Given the combined portfolios of Dell and EMC, it’s important to understand where the SC family fits in. Dell EMC views the SC Series and Unity families as firmly midmarket storage, with XtremIO, ScaleIO and VMAX as enterprise and webscale-oriented solutions. Don’t mistake the SC’s targeting for a lack of capabilities though. As the review data shows, the system performs extremely well with fresh data, as well as with data that’s gone through the SC’s post process data reduction (or migration in hybrid configs). The SC is fully featured in terms of data services too, providing options like cross-platform replication amongst SC and legacy Compellent and EqualLogic storage within the DSM framework. If there’s anything to complain about here, it’s that DSM is dated (Java). And set next to Unity (HTML5), for instance, it’s night and day. That said, Dell has been investing in a web-GUI for SC storage that shows a lot of promise and will be getting regular updates, bringing the installed DSM application features to a modern look and feel. Lastly, SC storage will continue on, as Dell has a large installed base of SC customers that aren’t going to be abandoned. Long term, however, it’s reasonable to expect SC and Unity storage to be merged together, similar to what Dell has been working on with Compellent and EqualLogic merging into SC storage.

Turning to performance, the Dell EMC SC9000 excelled across the board, earning top merits across some benchmarks even though it was leveraging read-intensive SAS SSDs instead of higher-performing (and more expensive per TB) write-intensive drives. In a first for us, looking at a storage platform with data-reduction capabilities, there was nearly no overhead impact going from raw storage to full compression and post-process deduplication turned on. Both VMmark and SQL Server showed minimal changes, with performance dropping just a hair. In our scaled Sysbench tests, we did see a drop at the very top end, but until that point, DR and raw results were neck and neck. This even included our 99th percentile latency measurements, which showed peak latencies staying roughly the same even with data reduction running its course. There is one big difference between the SC9000 and other systems that support data reduction, and in this case, it’s post-process, not in-line. By going this route with SC storage, the heavy lifting of deduplication is handled when the system is relatively under-taxed (overnight), netting the very good performance profile for both new and old data. This architecture is not without its weaknesses though; the array has to be sized large enough that new writes can grow during the day, and contract at night when a snapshot and data migration process hits. This is different to data reduction that is inline, which doesn’t require scratch space, but generally takes a performance hit when the array is under load.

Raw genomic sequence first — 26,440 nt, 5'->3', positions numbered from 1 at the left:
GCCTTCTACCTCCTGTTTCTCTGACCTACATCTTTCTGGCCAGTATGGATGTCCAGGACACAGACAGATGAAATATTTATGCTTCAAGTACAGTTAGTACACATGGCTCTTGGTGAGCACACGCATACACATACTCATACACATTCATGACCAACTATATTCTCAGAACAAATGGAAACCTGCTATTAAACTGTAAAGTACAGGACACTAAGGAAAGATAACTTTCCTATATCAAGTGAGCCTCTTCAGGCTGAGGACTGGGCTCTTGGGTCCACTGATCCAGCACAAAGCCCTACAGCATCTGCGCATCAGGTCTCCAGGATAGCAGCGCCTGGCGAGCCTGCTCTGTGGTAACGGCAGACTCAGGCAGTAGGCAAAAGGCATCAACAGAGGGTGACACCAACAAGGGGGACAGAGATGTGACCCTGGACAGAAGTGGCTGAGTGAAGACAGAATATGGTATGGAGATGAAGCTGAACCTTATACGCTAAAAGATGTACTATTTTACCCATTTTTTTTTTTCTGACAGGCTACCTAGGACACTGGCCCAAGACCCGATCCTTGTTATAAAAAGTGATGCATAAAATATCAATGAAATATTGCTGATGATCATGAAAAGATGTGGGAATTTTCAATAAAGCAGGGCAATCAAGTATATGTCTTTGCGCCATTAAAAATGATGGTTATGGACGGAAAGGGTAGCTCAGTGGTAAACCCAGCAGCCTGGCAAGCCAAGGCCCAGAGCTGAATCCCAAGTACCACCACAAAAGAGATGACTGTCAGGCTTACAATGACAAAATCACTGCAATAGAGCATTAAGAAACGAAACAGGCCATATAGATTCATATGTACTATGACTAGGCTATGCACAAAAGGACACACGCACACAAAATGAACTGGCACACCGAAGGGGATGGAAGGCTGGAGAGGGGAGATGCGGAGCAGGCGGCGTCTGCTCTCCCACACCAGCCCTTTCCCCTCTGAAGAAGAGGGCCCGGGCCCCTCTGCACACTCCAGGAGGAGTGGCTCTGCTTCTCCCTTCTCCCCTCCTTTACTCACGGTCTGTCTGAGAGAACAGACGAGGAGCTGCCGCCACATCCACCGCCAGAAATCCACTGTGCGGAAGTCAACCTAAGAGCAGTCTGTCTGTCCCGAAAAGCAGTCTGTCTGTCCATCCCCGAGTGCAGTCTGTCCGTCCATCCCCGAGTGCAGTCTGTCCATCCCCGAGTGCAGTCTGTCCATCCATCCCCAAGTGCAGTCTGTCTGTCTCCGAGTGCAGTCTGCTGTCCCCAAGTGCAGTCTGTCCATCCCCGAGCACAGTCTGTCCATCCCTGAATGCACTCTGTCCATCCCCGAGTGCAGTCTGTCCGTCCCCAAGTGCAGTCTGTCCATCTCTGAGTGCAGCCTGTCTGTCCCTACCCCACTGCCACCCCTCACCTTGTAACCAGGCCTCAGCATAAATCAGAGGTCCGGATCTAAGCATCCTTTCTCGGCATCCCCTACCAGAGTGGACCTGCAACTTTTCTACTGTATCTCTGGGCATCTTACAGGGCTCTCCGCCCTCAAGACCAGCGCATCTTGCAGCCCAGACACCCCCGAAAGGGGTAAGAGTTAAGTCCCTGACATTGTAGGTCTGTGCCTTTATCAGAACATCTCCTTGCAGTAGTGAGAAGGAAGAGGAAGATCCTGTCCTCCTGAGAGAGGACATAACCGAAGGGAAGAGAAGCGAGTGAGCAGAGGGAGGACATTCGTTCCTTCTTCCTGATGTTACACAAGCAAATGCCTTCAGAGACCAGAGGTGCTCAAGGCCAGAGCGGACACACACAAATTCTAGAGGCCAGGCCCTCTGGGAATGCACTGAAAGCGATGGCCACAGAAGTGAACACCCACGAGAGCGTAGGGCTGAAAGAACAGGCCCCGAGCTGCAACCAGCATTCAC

The SC9000 has shown itself to be a highly impressive storage array, surpassing all of our expectations. Given the maturity of the SC platform, perhaps this is taken for granted. Or perhaps with the flurry of vocal startups in the flash space, we lost sight of what SC can do. Either way, Dell EMC has a complete line of SC storage that can address the needs of any organization across the SMB, making it easy to start small and grow as needed. The all-flash SC9000 we tested sits atop the SC portfolio, bringing a deep set of data services and class-leading support to the table. Combined with a performance profile that is simply astounding for this class of storage, we proudly bestow our first Editor’s Choice award of 2017 on the Dell EMC SC9000.


  • Best-in-class data deduplication and compression technology
  • Integrated management with Dell EqualLogic PS arrays via the Dell Storage Manager
  • Dell Copilot integrated support platform


  • The installed Dell Storage Manager interface feels dated

The Bottom Line

The Dell EMC SC9000 sets the standard for midmarket storage performance and functionality, and it does so at an affordable price and with a comprehensive support package.

Dell EMC SC9000 controller page